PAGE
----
Summer Session offers flexibility for balancing learning with other summer plans through three 4-week terms, two 8-week terms and a 12-week term. Additional terms of varying length include field, weekend and online classes. Most students take close to six credits over the summer. Summer Session supports focused study while providing the opportunity to complete a difficult course, fulfill a prerequisite, concentrate on one or two classes, or enroll in a special topic course. The majority of CSU students participate in Summer Session at some point, which helps them stay on track for graduation and realize long-lasting financial benefits.
- Improve GPA
- More than 60% of CSU students who took a summer class improved their grade point average
- Take a class that may have a waiting list during the fall or spring semesters
- Explore a new interest
- Change or add to a program of study:
- Add a minor or concentration
- Add or change a major
- Gain experience through internships, research, study abroad, and experiential/field courses
- Take one or two classes at a time to focus deeply on fewer subjects
- Smaller class size allows for:
- More individual attention from faculty
- Building a strong learning community
- Enhanced in-class discussion
Summer Session can be an integral part of graduating in four years, or accelerating time to graduation.
- Spend less: Graduating late may have negative financial effects including additional living and educational expenses
- Earn money sooner: By accelerating time to graduation, students enter the job market earlier
- Tuition: If tuition increases, it usually increases in the fall semester
- Tuition discount for non-residents in Summer Session Learn more
Financial aid may be available for summer. Students should meet with a counselor from the Office of Financial Aid.
Benefits of Time
Lighten course load in other semesters
College students are working more hours throughout the school year than ever, which may compromise credit progress towards degree and GPA.
- Summer Session can help in balancing work and scholastic commitments and distributing more demanding courses across semesters.
Stay on track for graduating in four years
At least half of CSU students who graduate in four years or less take at least one summer course
Earn credits before freshman year
High school students may take classes before their first semester of college. This can help to ease the transition to college life, while earning credits in advance. These students may:
- Take classes through CSU online if taking online classes only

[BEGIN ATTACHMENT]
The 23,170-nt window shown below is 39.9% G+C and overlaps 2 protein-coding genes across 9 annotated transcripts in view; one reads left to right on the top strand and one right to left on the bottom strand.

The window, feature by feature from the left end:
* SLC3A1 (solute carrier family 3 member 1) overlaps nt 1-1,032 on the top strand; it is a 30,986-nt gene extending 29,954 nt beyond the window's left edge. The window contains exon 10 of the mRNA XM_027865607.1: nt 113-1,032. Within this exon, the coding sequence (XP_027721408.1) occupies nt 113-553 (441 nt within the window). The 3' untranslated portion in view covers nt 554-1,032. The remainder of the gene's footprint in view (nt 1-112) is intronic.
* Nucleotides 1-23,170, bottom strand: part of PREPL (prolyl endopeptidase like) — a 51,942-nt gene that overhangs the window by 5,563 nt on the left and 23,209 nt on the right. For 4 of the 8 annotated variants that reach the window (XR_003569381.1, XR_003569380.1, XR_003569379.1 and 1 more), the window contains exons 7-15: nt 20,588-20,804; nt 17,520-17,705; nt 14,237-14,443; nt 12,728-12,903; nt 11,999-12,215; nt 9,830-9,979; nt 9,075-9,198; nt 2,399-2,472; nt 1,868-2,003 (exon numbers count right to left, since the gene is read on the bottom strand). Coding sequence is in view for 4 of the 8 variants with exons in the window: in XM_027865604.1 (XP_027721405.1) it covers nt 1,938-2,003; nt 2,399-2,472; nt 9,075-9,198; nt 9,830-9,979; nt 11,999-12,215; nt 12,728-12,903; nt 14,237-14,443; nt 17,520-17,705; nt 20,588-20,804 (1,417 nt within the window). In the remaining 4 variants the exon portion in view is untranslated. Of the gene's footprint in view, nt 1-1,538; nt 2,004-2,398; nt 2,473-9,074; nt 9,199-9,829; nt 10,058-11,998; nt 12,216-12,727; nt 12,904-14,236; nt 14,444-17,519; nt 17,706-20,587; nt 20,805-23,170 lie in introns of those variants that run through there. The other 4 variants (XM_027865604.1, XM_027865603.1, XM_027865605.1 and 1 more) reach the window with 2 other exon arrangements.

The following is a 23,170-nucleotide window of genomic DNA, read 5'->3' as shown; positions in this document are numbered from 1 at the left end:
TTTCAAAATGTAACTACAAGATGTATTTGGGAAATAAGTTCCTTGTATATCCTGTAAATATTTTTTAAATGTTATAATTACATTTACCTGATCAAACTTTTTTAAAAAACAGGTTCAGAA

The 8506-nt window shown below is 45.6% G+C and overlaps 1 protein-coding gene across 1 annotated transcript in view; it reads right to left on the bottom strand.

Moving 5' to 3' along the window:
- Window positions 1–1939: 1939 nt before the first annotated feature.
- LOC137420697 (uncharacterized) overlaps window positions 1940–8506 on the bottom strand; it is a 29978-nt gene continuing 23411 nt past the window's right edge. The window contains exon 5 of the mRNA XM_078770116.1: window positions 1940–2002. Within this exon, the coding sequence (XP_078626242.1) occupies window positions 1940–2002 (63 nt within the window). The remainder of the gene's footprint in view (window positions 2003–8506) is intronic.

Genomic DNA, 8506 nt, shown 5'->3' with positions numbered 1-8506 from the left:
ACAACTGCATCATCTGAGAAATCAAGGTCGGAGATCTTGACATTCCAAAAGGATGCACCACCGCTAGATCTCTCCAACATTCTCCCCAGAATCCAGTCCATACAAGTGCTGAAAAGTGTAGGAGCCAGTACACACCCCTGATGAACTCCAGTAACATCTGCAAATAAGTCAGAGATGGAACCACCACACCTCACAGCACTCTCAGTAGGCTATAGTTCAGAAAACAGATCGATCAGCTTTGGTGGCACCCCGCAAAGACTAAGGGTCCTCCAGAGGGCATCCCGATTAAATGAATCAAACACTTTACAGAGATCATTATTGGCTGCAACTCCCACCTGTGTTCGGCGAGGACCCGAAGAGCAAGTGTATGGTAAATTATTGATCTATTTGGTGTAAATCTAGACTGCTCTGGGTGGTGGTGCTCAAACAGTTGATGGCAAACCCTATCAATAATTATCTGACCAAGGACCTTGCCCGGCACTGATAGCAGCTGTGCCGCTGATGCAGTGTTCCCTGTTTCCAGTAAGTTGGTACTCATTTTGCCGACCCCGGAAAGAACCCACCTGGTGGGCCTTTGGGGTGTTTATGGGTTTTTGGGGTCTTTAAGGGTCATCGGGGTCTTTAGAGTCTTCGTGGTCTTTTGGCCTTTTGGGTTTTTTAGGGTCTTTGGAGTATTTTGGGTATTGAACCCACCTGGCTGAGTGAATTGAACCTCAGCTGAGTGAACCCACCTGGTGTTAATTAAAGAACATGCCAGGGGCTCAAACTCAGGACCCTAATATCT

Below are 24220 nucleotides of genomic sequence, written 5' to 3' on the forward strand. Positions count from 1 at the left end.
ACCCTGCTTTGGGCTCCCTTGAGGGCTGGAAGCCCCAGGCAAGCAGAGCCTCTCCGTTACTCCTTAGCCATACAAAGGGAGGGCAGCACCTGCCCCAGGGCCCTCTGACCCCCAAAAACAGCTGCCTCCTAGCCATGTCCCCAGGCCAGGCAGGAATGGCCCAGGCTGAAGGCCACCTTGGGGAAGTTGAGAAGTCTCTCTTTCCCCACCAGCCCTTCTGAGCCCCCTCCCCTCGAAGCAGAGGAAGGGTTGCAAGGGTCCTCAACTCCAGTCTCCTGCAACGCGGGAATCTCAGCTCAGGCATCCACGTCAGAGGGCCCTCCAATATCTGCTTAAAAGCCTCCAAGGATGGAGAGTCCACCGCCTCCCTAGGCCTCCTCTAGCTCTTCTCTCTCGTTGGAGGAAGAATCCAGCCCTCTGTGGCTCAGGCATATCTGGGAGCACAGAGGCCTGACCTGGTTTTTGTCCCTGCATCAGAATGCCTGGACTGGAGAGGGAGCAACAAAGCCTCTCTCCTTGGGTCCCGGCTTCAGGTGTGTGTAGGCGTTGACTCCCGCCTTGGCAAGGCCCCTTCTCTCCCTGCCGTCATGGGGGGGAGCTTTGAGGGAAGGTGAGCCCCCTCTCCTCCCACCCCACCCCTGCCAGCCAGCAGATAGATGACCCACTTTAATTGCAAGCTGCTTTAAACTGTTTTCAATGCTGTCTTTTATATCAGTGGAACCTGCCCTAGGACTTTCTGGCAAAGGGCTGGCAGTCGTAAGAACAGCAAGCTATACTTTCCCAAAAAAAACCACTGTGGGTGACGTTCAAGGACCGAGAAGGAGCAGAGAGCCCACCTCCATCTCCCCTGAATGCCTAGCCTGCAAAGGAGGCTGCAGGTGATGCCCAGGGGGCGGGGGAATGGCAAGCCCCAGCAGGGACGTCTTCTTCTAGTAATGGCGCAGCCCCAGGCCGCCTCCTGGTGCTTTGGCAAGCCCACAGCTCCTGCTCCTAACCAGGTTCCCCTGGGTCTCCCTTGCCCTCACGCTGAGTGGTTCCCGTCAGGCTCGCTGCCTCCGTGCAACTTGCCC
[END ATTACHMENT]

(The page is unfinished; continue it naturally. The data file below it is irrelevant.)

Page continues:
- Enroll as a “Summer-Only student” and take face-to-face classes.
Please note: If admitted as a degree-seeking student beginning with the summer term, students must attend summer session in order to remain admitted for fall semester.
Reach the next class level:
- Sophomore (completion of 30 credits by end of freshmen year)
- Junior (completion of 60 credits by end of sophomore year)
- Senior (completion of 90 credits by end of junior year)
- Completion of degree (120 credits or more depending on program of study)
Explore what formats work best for your learning preferences and success. Assess the advantages/disadvantages of face-to-face courses and online courses for your situation:
- Smaller campus class size means more opportunity to build community with students and more individual attention from faculty
- Online classes provide flexibility for studying at a distance, working, and balancing study and life demands.
- The majority of online courses are not self-paced
- Online classes can simplify transportation logistics and costs
The condensed course formats mean a fast start and consistent pace will contribute to success and deep learning.
As an example, fitting a 3-credit, 16-week course into a shorter time period can make:
- A 4-week term feel like 12 credits
- An 8-week term feel like 6 credits
- A 12-week term feel like 4 credits
Build in more time to study to keep up with the faster pace of summer courses. If attending overlapping terms, you’ll need to compensate accordingly.
Keep in mind:
- Studying daily can be helpful; tests may occur more often
- Utilize campus resources; most offices are open all summer
- Labs are intense in an 8-week term
- Students may not be able to work and go to school if taking a full credit load